The word miracle is used in many different ways. Newspaper headlines, for example, called it a miracle when the Boston Red Sox stunned the St. Louis Cardinals in the 2004 World Series.
Disney gave the title Miracle to a movie based on the true story of Herb Brooks, a player-turned-coach who led an underdog 1980 US Olympic hockey team to victory over a much stronger Soviet team.
Then there was the tragic story of the 2006 Sago mining accident in West Virginia. An explosion had collapsed a coal mine and trapped 13 miners. A report of a miracle rescue caused a premature celebration when a misunderstood communication indicated that all the trapped miners were alive. Later, however, the newspapers still talked about the miracle rescue and recovery of sole survivor Randal McCloy.
Although these examples fit one of the definitions of a miracle—an outstanding or unusual event, thing, or achievement—none of them describe the kind of miracles recorded in the Bible. Look at how the New Testament gospel of Luke describes the miracles of Jesus:
He came down with them and stood on a level place with a crowd of His disciples and a great multitude of people from all Judea and Jerusalem, and from the seacoast of Tyre and Sidon, who came to hear Him and be healed of their diseases, as well as those who were tormented with unclean spirits. And they were healed. And the whole multitude sought to touch Him, for power went out from Him and healed them all (6:17-19).
According to Luke, people came great distances to hear Jesus and be healed by Him. The sick and disabled, believing that healing power flowed through Him, strained just to touch Him. He gave sight to blind eyes, restored withered limbs, and caused the deaf to hear.
Those who were cured didn’t know how Jesus healed them, but they didn’t hesitate to spread the word of what His healing touch had done for them. For three years the crowds followed Him asking for and watching Him perform miracles.
Even after 2,000 years there is controversy about Jesus’ miracles. While hundreds of millions stake their lives on the truth of the Gospels, others are not sure that the New Testament should be taken at face value—especially the miracles.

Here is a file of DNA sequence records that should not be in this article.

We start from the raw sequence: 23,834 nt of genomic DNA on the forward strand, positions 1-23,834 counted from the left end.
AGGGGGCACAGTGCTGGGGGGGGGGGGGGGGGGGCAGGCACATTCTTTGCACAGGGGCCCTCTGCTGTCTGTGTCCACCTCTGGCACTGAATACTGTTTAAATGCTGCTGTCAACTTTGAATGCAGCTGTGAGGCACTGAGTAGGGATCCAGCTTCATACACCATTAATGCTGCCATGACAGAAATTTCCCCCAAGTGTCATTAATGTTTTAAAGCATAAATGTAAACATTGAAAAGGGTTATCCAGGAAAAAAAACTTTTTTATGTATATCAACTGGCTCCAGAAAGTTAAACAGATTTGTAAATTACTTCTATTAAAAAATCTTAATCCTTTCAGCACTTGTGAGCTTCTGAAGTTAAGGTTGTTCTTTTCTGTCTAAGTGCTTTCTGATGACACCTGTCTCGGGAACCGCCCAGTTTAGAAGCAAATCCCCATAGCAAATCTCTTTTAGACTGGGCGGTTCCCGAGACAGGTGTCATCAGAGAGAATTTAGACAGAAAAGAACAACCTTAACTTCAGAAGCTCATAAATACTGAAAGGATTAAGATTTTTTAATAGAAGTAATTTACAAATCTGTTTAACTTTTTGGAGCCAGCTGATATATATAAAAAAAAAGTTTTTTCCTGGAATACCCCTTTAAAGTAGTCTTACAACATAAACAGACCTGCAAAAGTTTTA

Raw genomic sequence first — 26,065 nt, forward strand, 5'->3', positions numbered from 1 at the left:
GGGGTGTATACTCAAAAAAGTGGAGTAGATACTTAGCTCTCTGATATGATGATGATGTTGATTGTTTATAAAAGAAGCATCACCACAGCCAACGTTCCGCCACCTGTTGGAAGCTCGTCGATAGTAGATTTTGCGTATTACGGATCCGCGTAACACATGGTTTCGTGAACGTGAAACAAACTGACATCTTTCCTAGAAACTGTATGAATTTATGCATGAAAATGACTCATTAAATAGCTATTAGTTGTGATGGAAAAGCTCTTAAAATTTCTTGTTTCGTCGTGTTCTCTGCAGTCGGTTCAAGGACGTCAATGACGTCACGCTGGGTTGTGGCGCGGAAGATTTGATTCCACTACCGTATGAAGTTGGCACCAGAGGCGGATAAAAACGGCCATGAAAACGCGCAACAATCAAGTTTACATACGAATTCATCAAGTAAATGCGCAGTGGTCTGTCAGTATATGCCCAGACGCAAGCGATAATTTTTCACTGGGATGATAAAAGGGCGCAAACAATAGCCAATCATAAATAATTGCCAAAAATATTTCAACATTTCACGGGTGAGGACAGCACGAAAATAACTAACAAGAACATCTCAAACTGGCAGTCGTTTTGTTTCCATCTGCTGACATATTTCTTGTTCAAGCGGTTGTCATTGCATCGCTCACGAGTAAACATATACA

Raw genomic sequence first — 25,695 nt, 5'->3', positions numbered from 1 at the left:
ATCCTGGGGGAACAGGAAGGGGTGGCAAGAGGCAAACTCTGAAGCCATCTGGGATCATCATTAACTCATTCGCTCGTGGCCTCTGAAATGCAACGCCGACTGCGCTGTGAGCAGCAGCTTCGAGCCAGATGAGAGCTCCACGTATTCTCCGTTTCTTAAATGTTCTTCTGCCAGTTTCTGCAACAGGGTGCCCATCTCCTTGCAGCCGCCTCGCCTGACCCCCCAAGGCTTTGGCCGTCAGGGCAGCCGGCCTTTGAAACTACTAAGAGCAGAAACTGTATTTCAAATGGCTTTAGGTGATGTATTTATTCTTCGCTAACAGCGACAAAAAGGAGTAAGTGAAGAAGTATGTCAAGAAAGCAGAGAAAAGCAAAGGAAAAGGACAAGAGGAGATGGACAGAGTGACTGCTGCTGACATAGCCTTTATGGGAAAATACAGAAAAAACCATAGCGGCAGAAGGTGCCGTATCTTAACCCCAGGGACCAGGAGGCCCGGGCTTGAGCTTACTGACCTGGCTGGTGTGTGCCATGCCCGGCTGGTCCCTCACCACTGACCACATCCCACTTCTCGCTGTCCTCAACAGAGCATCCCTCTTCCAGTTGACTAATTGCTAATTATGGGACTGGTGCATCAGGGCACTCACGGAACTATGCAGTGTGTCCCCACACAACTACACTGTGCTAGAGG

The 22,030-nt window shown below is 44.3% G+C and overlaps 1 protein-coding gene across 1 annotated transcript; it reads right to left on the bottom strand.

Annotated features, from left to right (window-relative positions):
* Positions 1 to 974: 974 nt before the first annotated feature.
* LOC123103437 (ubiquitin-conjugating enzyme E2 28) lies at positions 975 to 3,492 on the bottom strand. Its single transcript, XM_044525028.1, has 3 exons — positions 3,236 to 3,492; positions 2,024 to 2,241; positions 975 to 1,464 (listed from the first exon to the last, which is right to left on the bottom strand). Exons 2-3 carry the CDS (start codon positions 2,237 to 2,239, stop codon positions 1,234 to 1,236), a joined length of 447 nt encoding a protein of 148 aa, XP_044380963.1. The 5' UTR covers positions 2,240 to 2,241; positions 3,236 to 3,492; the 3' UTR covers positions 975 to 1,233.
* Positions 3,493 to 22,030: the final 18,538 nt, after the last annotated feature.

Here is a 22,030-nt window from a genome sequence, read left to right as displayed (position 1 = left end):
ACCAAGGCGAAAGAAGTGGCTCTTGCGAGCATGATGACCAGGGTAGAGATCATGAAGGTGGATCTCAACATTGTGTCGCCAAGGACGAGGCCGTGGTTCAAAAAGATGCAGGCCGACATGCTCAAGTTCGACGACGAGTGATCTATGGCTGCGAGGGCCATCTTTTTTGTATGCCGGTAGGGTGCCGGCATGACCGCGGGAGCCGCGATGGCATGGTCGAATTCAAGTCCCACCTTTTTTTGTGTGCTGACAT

Let’s look at three important questions about the miracles of Jesus: (1) What kind of miracles did Jesus do? (2) Why did Jesus’ miracles create controversy? and (3) Why did Jesus do miracles?
How Does the Bible Use the Term Miracle?
The New Testament uses three words to describe a miracle: sign, wonder, and power.
Sign (Greek: semeion). The New Testament word for sign means a visible evidence of the supernatural working of God (matthew 12:38-39; john 2:11; 11:47; acts 5:12; 8:13; romans 15:19).
The use of signs to confirm the work of God has roots in the Old Testament. Genuine messengers of God were to be distinguished from false ones by the miracles that accompanied their message (see deuteronomy 18:15-22).
Because of this heritage, a first-century Jewish audience used miracles as a means of testing the claims of a supposed prophet. In this context, Jesus’ miracles served as an indication that He truly was a messenger from God.
Wonder (Greek: teras). Another New Testament word associated with miracles is teras, translated “wonder.” This refers to the astonishment a miraculous event generated in witnesses.
The Gospel records declare that in the presence of many witnesses, Jesus restored damaged or missing tissue in human bodies and even brought the dead back to life. The impact on those who watched was one of wonder (mark 2:9-12; acts 4:30; 5:12).
Power (Greek: dunamis). A third term used to describe a miracle is dunamis, the Greek word for power. When used in reference to miracles, power is the divine energy that produces them. The New Testament uses this word when describing the “mighty works” performed by Jesus and His apostles (matthew 11:20-21; 13:54; acts 19:11).
Within the wider scope of the Bible, God’s power created and sustains the laws of nature (see psalm 19:1; acts 14:15; hebrews 11:3). But at important moments in history, He uses His power to alter natural laws. To confuse the wonders of nature with miracles is to misunderstand why signs are rare and carefully placed events in history.
The fact that miracles are exceptions to natural laws is what makes them so important. These supernatural events point to a Person great enough to have created the cosmos and free enough to suspend His own natural laws when it serves His purposes.
With these biblical terms in view, we can offer the following definition of miracle: The expression of God’s supernatural power by altering natural laws to endorse God’s messenger and advance His purposes, bringing wonder to those who see it.